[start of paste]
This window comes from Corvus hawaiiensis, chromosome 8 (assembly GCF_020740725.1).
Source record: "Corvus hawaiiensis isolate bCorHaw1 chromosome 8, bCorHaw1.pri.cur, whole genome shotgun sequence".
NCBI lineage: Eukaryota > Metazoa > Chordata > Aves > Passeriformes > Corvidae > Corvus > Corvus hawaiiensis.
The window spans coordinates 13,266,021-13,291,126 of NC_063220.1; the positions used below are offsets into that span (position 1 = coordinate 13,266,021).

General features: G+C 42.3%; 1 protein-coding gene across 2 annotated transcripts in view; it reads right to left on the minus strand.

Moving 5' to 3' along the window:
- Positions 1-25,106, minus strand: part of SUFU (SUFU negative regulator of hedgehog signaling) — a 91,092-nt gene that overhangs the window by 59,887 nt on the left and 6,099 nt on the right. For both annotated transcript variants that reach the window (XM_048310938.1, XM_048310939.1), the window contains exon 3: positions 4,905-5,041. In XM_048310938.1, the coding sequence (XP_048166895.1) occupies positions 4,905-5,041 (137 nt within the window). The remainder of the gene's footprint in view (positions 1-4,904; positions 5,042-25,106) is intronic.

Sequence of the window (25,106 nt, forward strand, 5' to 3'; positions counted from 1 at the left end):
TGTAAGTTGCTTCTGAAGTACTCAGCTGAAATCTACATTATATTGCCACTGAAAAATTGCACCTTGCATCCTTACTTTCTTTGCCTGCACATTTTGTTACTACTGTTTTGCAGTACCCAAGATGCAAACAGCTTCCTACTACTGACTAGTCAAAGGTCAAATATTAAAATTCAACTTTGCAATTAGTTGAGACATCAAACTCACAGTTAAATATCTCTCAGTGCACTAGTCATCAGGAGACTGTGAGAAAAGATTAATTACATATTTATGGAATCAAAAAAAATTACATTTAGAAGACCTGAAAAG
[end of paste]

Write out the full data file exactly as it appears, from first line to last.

This window comes from Corvus hawaiiensis, chromosome 8 (assembly GCF_020740725.1).
Source record: "Corvus hawaiiensis isolate bCorHaw1 chromosome 8, bCorHaw1.pri.cur, whole genome shotgun sequence".
NCBI lineage: Eukaryota > Metazoa > Chordata > Aves > Passeriformes > Corvidae > Corvus > Corvus hawaiiensis.
The window spans coordinates 13,266,021-13,291,126 of NC_063220.1; the positions used below are offsets into that span (position 1 = coordinate 13,266,021).

General features: G+C 42.3%; 1 protein-coding gene across 2 annotated transcripts in view; it reads right to left on the minus strand.

Moving 5' to 3' along the window:
- Positions 1-25,106, minus strand: part of SUFU (SUFU negative regulator of hedgehog signaling) — a 91,092-nt gene that overhangs the window by 59,887 nt on the left and 6,099 nt on the right. For both annotated transcript variants that reach the window (XM_048310938.1, XM_048310939.1), the window contains exon 3: positions 4,905-5,041. In XM_048310938.1, the coding sequence (XP_048166895.1) occupies positions 4,905-5,041 (137 nt within the window). The remainder of the gene's footprint in view (positions 1-4,904; positions 5,042-25,106) is intronic.

Sequence of the window (25,106 nt, forward strand, 5' to 3'; positions counted from 1 at the left end):
TGTAAGTTGCTTCTGAAGTACTCAGCTGAAATCTACATTATATTGCCACTGAAAAATTGCACCTTGCATCCTTACTTTCTTTGCCTGCACATTTTGTTACTACTGTTTTGCAGTACCCAAGATGCAAACAGCTTCCTACTACTGACTAGTCAAAGGTCAAATATTAAAATTCAACTTTGCAATTAGTTGAGACATCAAACTCACAGTTAAATATCTCTCAGTGCACTAGTCATCAGGAGACTGTGAGAAAAGATTAATTACATATTTATGGAATCAAAAAAAATTACATTTAGAAGACCTGAAAAG